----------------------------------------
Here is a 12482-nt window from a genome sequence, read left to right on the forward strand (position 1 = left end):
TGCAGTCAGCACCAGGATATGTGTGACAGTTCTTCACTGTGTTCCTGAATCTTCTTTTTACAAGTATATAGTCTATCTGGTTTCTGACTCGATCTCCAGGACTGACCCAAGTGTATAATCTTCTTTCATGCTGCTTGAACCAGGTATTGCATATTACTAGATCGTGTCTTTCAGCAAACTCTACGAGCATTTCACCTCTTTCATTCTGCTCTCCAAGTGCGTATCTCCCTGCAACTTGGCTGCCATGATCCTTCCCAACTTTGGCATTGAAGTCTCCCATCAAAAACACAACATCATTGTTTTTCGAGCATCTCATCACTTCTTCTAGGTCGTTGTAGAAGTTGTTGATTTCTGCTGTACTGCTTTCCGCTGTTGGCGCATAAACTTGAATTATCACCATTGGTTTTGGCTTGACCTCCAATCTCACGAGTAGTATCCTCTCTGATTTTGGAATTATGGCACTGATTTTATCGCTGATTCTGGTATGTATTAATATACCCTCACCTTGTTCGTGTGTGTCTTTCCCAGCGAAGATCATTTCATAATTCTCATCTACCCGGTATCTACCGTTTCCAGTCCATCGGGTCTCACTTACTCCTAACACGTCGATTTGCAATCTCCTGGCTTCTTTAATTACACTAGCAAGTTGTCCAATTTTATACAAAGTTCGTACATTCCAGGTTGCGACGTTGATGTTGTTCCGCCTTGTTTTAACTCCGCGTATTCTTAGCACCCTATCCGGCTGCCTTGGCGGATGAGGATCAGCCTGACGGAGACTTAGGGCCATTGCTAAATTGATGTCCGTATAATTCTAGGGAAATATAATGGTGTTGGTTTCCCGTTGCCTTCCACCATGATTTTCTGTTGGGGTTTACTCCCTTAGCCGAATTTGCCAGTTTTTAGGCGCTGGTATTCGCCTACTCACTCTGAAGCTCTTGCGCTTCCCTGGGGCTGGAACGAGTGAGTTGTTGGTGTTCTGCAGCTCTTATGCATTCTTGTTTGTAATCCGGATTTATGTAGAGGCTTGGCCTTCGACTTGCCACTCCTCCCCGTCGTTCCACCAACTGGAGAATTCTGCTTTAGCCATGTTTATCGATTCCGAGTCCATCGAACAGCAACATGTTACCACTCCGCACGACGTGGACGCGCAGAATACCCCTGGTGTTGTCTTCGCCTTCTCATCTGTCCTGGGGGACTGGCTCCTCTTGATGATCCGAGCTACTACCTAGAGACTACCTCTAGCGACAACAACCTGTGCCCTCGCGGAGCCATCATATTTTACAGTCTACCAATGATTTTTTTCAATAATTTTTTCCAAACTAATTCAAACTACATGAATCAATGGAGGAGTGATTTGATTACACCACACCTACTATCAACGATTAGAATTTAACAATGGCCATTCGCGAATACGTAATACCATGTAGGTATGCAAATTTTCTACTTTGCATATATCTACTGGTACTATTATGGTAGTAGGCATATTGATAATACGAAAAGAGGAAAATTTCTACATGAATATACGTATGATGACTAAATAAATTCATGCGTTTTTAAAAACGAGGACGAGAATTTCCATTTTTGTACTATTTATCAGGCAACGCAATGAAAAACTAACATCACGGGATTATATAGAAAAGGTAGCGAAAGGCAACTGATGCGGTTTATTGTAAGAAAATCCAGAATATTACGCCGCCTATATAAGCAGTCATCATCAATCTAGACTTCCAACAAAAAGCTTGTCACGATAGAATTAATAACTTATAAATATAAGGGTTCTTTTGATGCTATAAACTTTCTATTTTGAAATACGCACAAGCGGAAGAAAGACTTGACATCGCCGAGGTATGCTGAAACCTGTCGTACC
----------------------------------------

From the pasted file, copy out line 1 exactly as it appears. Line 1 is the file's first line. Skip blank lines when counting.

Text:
Here is a 12482-nt window from a genome sequence, read left to right on the forward strand (position 1 = left end):